A court filing on Tuesday revealed that Tesla CEO Elon Musk is seeking to end a 2018 consent decree with the SEC, which he claims is being used to “trample” his “First Amendment rights and to impose prior restraints on his speech.”
In the court filing, Musk explained that he entered into the consent decree with the SEC for the sake of Tesla’s survival. He also reiterated his stance that despite the controversy surrounding his 2018 “funding secured” saga, he never lied to shareholders. “I entered into the consent decree for the immediate survival of Tesla. I never lied to shareholders. I would never lie to shareholders,” Musk wrote.
Musk and the SEC have been butting heads since last month, following the Tesla CEO’s complaint to U.S. District Judge Alison Nathan. In a letter to the judge, Musk’s legal team alleged that the SEC is targeting Tesla and the CEO with an “unrelenting investigation” for criticizing the government. Musk’s team also alleged that the agency has been failing to distribute a $40 million penalty that Musk paid in 2018 to TSLA shareholders. Tesla and Musk asked for a court conference to discuss its complaints.
In late February, however, Judge Nathan denied the EV maker and CEO’s request, stating that it was not clear exactly what Tesla and Musk were asking for in their letter. The SEC also denied the allegations pushed by Musk’s legal team, with the agency stating that the distribution of the CEO and Tesla’s $40 million penalty to TSLA shareholders was taking long because the process was complex. The agency also noted that a plan to share and distribute the $40 million to TSLA shareholders should be ready this March 2022.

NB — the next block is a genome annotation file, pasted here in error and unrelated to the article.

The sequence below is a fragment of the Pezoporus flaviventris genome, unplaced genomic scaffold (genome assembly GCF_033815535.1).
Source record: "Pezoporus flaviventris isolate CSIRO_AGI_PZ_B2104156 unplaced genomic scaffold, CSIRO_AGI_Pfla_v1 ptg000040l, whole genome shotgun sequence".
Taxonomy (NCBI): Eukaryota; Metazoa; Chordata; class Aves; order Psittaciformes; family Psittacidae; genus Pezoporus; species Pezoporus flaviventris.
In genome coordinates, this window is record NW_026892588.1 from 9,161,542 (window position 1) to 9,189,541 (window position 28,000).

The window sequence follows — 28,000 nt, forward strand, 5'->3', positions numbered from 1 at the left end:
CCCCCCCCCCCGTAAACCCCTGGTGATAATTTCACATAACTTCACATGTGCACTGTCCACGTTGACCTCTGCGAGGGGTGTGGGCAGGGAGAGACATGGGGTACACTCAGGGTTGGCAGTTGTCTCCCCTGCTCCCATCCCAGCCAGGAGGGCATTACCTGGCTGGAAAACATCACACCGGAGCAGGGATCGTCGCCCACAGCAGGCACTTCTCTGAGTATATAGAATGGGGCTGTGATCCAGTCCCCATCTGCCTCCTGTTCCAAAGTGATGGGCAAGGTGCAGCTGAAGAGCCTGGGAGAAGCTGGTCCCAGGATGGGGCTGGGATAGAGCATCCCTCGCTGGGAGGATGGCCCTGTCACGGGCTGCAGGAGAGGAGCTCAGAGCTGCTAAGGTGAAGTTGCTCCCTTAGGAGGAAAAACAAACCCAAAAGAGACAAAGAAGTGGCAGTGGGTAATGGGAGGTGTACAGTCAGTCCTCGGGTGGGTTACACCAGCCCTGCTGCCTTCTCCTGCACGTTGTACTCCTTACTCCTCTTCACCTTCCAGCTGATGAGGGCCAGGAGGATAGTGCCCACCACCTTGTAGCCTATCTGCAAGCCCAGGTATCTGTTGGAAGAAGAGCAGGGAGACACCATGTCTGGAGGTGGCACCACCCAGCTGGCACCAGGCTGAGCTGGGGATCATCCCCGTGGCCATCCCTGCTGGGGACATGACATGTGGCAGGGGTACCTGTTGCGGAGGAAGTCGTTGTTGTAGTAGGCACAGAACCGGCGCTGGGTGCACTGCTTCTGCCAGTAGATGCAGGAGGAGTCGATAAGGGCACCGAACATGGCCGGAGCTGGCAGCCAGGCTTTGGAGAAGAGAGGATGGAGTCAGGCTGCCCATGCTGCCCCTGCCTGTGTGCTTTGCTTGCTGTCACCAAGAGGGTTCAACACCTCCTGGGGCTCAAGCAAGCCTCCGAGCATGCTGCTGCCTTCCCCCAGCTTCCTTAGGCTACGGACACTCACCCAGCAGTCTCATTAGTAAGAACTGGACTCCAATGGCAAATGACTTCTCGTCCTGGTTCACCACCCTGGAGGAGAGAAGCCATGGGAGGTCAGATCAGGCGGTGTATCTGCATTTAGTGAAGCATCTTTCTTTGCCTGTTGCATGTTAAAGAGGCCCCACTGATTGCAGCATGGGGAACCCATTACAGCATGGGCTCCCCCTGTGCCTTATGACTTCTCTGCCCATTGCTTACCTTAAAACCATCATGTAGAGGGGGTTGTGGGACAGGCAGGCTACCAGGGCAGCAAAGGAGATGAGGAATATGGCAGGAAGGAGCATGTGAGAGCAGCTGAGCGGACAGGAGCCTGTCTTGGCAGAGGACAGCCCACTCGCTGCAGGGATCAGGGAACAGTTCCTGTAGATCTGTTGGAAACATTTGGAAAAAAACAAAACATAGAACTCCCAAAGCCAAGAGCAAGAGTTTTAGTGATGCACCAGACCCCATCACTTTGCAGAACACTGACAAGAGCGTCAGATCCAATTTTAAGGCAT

While the results of Musk’s efforts against the SEC remain to be seen, the CEO’s mention of “unrelenting investigations” may have some bearing. Last month, Tesla disclosed that it had received an SEC subpoena on November 16 that sought information about the company’s governance process, as well as its compliance with an SEC settlement it reached following Musk’s “funding secured” fiasco back in 2018.
Tesla’s settlement with the SEC in 2018 indicated that Tesla should establish some oversight of the CEO’s tweets and other material communications. The settlement, however, did not involve Musk admitting that he misled TSLA shareholders during his brief attempt at taking Tesla private.
Late last month, reports also emerged that the SEC was investigating both Elon Musk and his brother Kimbal over their sale of TSLA shares last year. The investigation is reportedly focused on whether Kimbal Musk had advanced knowledge of his brother’s intention to sell TSLA stock, which resulted in much volatility for the electric vehicle maker’s shares.
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